The Problem of Evil
For the skeptic who doesn’t believe in the existence of God, you may find that one common reason for this has to do with the existence and prevalence of evil and the suffering we experience in the world. Some common questions I’ve heard and had to deal with are, “If there is an all-loving, all-powerful God, how could He allow evil to exist?” and “How can I believe in God when there’s so much evil in the world?”
These are indeed thoughtful questions that even Christians grapple with. When we see a world riddled with corruption, racism, hate, murder, war, disease, poverty, etc, we can’t help but ask “why?” and “how?” Even more so, if we say we believe in the existence of an all-loving, all-powerful God who allows these things to continue.
However, does the existence of evil itself disprove the existence of God? I don’t believe so. To really tackle this question, it’s vital to first examine the underlying presuppositions that give birth to it: moral truths and worldviews. My goal for this article is to give the skeptic something to think about, and to give the Christian a set of tools you can use to give a reasoned argument for the existence of God in the midst of evil and suffering.
“My argument against God was that the universe seemed so cruel and unjust. But how had I got this idea of just and unjust? A man does not call a line crooked unless he has some idea of a straight line. What was I comparing this universe with when I called it unjust?” – C.S. Lewis
Before answering this question, I believe it’s important to nail down some key ideas people have when they ask this question. The first idea being a “worldview.” A worldview is essentially the “lens” in which every human being uses to see the world around them. For example, as a Christian who believes the Bible is the ultimate source of truth, I have a Biblical worldview. Society, on the other hand, is quickly embracing a materialistic worldview – a worldview that believes the physical, material world is all there is, and that there is no God, the supernatural, or immaterial.
We need to understand that many people who use evil to claim God doesn’t exist have a materialistic worldview. This materialistic worldview often goes hand-in-hand with the theory of evolution and the belief that we’re byproducts of millions of years of evolution. Usually, this question or claim is made with these presuppositions. This fact will be important later in the article.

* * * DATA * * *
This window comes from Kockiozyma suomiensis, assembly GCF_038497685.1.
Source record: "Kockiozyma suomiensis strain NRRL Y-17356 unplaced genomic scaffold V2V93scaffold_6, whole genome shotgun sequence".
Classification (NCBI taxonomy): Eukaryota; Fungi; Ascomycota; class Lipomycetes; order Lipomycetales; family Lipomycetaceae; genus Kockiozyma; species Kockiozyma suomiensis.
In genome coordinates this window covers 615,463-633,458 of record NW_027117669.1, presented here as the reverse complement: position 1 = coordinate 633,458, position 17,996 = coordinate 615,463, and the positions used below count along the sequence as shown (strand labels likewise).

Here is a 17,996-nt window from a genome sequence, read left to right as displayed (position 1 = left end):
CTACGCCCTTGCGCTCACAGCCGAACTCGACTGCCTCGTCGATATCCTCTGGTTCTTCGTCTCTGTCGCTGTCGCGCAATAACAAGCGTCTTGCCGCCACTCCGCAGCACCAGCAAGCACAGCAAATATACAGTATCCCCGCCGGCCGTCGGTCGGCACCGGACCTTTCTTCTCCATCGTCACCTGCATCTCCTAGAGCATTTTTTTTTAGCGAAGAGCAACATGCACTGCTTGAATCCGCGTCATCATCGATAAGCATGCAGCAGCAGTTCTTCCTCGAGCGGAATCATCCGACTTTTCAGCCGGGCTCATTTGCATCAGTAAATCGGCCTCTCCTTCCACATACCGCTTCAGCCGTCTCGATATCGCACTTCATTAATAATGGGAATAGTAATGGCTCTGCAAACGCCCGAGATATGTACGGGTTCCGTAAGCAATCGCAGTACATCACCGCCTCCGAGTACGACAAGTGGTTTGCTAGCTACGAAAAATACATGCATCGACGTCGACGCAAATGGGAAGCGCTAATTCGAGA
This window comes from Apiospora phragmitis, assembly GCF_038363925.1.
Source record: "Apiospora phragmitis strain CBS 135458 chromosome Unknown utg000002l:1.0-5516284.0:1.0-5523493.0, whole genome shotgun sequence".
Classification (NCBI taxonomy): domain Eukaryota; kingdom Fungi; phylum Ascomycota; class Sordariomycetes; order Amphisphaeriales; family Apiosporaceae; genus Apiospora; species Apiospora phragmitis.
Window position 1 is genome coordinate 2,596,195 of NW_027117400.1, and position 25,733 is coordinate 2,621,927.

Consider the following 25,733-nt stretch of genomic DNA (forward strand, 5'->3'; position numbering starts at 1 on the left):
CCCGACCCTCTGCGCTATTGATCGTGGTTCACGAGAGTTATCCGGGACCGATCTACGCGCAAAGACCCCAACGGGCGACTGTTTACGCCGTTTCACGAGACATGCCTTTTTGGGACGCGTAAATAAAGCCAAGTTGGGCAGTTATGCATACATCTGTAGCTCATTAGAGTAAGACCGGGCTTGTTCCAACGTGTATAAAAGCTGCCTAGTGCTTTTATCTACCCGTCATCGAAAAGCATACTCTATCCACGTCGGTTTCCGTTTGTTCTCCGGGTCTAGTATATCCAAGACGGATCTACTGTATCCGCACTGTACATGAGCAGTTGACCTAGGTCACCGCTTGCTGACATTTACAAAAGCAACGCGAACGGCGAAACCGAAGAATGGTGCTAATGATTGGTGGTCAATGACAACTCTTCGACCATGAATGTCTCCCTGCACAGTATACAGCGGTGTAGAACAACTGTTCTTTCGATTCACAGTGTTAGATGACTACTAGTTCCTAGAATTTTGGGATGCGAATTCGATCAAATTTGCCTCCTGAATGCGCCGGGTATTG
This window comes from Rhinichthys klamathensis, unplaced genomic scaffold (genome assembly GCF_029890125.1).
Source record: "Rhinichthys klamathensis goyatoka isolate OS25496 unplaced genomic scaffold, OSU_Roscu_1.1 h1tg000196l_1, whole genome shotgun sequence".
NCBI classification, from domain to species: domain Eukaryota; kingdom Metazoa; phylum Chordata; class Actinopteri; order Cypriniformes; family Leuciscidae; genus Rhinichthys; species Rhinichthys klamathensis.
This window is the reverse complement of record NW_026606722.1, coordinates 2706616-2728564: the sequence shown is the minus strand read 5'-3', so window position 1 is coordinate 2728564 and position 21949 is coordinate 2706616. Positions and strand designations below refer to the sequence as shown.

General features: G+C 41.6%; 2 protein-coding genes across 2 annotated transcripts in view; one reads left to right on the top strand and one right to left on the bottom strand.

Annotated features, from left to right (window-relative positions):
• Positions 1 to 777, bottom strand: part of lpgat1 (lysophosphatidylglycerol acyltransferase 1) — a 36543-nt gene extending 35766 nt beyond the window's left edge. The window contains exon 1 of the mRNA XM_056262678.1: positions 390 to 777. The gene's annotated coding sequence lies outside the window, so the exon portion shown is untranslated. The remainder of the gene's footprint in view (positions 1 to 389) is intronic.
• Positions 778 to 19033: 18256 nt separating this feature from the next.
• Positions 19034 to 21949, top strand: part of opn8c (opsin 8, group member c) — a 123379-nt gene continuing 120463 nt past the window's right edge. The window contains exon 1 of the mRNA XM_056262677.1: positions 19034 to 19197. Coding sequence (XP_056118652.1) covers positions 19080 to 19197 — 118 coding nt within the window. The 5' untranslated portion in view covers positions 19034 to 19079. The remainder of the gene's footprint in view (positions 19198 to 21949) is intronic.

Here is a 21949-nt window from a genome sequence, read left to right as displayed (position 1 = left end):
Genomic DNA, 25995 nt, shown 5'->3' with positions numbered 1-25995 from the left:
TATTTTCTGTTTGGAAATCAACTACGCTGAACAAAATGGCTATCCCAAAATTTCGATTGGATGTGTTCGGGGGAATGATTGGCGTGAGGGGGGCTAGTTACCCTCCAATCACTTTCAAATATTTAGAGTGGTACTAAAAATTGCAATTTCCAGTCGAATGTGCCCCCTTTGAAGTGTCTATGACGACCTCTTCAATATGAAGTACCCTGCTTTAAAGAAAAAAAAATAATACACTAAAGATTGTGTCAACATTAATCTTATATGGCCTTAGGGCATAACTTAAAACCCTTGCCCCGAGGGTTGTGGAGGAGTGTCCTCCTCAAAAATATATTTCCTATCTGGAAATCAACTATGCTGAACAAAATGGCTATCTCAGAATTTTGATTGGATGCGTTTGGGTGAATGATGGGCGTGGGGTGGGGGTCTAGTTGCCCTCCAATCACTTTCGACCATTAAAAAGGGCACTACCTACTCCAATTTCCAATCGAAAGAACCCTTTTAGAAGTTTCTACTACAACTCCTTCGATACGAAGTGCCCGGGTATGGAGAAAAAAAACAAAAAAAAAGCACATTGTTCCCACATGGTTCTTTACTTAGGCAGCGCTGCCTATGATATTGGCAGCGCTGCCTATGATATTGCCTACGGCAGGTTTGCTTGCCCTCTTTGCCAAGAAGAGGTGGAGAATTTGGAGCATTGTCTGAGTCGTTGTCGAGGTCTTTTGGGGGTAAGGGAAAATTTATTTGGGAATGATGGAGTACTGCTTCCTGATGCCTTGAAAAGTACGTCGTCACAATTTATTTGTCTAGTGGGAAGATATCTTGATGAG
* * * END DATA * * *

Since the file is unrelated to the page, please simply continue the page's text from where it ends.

The next key idea we need to understand is morality. When we bring up the topic of evil and suffering, we’re invoking a set of moral truths. In my article Do All Religions Lead to God?, I examined what it meant for something to be objective or subjective. I’ll do the same here, but instead take a look at objectivity and subjectivity in the context of morality.
Even if we wanted to give the materialist the benefit of the doubt and say, at the very least, subjective morals can exist in a materialistic worldview, we still have a problem: they’re not living by those moral standards. Despite the fact that the materialistic worldview is widely embraced and held in society, most people give no thought to its logical conclusion.
If there is an act of evil, such as a school shooting, the nation may grieve and mourn the loss of lives or those affected (as we should). However, if we wanted to take the materialistic worldview to its logical conclusion and appeal to the idea that this world is purely physical and morals are subjective, who’s to say (based on this worldview) an act of violence such as this is “bad?”
The perpetrator believes what he did was “good” and to say otherwise (again, based on this worldview) would be forcing our views on them and would be hypocritical. If morals are subjective, we have no standard by which to judge “right” or “wrong” other than ourselves, which fails miserably when put to the test in the real world.